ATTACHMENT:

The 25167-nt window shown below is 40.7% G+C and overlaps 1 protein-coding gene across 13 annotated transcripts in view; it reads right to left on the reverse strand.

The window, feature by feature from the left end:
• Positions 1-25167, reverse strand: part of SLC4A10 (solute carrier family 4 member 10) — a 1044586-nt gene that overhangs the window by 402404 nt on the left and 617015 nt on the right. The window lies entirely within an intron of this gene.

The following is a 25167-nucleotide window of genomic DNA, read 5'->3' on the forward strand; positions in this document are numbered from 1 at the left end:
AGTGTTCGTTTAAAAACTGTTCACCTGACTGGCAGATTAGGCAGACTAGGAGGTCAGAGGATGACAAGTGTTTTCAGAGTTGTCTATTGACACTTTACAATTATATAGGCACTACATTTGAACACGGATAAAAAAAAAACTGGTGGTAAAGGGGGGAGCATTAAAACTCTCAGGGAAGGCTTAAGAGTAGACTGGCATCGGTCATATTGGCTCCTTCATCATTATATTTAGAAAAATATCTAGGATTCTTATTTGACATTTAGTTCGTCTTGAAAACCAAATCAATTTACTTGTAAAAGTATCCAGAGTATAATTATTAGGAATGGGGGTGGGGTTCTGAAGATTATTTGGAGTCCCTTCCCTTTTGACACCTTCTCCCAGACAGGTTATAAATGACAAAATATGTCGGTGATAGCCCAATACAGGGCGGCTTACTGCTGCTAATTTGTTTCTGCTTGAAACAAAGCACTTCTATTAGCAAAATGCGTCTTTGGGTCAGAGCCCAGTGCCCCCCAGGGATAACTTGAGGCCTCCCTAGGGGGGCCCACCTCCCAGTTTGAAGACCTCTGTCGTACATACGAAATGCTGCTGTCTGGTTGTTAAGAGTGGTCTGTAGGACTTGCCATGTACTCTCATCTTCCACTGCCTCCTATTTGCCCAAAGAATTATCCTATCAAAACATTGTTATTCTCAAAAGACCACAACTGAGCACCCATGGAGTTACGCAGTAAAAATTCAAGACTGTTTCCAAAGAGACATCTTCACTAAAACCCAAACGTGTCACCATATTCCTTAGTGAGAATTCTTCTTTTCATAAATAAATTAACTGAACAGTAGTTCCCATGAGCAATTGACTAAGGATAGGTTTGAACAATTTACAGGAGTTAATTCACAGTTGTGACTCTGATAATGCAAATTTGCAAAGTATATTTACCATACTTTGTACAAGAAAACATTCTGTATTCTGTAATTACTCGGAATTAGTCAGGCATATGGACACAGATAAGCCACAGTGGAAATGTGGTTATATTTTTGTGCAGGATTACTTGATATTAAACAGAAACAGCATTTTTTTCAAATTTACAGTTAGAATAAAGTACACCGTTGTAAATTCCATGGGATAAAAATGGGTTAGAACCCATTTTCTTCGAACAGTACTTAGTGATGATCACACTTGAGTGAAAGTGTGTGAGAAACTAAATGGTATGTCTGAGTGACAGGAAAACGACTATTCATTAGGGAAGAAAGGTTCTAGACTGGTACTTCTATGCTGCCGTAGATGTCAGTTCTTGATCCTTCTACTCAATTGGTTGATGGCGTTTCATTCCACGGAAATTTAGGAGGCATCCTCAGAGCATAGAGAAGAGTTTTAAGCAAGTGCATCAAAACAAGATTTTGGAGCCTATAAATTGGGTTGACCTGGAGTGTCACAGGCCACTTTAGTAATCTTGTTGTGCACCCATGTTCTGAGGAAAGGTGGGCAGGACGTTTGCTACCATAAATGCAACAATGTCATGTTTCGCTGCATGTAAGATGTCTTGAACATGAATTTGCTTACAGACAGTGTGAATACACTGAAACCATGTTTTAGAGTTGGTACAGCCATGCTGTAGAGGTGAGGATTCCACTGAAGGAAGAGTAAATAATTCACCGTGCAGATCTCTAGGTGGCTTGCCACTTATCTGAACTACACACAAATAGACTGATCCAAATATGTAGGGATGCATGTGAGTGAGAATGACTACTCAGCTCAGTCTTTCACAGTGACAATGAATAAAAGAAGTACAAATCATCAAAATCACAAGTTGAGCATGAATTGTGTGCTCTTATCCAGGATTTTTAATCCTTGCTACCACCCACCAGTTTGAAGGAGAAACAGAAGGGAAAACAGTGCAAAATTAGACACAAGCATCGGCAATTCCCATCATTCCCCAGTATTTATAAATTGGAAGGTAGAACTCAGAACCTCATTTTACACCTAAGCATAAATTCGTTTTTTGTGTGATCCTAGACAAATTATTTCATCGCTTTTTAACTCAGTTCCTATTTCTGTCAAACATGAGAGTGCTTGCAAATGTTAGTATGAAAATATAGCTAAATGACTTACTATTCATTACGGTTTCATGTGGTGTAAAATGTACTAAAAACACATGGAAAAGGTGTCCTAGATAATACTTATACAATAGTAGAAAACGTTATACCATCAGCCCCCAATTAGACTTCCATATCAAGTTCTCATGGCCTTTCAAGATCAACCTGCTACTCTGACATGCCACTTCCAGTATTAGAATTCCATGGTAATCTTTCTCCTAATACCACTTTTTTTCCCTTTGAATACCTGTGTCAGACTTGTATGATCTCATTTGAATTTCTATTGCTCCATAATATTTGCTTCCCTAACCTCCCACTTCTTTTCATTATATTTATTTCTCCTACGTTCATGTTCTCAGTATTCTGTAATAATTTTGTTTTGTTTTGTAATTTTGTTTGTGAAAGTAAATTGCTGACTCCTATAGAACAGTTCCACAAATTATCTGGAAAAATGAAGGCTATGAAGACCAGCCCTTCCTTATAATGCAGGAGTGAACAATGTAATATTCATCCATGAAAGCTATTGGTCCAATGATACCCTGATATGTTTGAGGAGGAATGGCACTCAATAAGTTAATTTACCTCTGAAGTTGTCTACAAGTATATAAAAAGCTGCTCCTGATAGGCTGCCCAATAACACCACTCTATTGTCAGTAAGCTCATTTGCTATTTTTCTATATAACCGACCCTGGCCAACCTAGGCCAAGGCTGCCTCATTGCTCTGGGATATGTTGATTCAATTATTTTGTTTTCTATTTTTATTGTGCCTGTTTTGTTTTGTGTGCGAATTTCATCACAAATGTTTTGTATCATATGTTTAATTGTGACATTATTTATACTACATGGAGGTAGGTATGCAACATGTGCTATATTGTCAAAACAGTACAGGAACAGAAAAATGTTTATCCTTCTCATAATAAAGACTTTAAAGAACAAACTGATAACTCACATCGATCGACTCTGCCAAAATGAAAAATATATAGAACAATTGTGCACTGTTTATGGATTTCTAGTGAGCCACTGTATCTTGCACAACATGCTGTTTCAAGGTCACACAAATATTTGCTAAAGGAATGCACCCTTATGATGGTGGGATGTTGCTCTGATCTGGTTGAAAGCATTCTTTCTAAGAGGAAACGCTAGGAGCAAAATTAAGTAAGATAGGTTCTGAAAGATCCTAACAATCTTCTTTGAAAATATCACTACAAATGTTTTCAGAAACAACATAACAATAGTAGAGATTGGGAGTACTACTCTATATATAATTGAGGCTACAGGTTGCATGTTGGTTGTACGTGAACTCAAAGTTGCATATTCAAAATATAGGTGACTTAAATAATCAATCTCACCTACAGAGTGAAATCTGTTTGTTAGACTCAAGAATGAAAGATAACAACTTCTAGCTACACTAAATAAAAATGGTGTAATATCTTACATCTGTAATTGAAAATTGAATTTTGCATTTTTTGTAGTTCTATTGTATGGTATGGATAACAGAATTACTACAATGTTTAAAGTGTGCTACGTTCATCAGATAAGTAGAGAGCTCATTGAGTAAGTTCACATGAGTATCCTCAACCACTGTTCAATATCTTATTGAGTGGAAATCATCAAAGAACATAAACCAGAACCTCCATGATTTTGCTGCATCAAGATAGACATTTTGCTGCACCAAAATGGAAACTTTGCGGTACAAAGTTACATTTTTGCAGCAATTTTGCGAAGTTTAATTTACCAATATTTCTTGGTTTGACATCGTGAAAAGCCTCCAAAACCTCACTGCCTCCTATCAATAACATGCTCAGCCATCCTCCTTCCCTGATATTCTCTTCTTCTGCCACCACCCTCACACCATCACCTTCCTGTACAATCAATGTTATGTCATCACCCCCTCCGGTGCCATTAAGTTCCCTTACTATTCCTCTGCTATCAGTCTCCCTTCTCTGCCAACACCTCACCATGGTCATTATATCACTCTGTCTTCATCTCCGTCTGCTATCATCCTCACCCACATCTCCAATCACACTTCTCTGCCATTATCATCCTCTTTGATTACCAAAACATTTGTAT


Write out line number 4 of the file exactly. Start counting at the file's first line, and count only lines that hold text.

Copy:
The following is a 25167-nucleotide window of genomic DNA, read 5'->3' on the forward strand; positions in this document are numbered from 1 at the left end: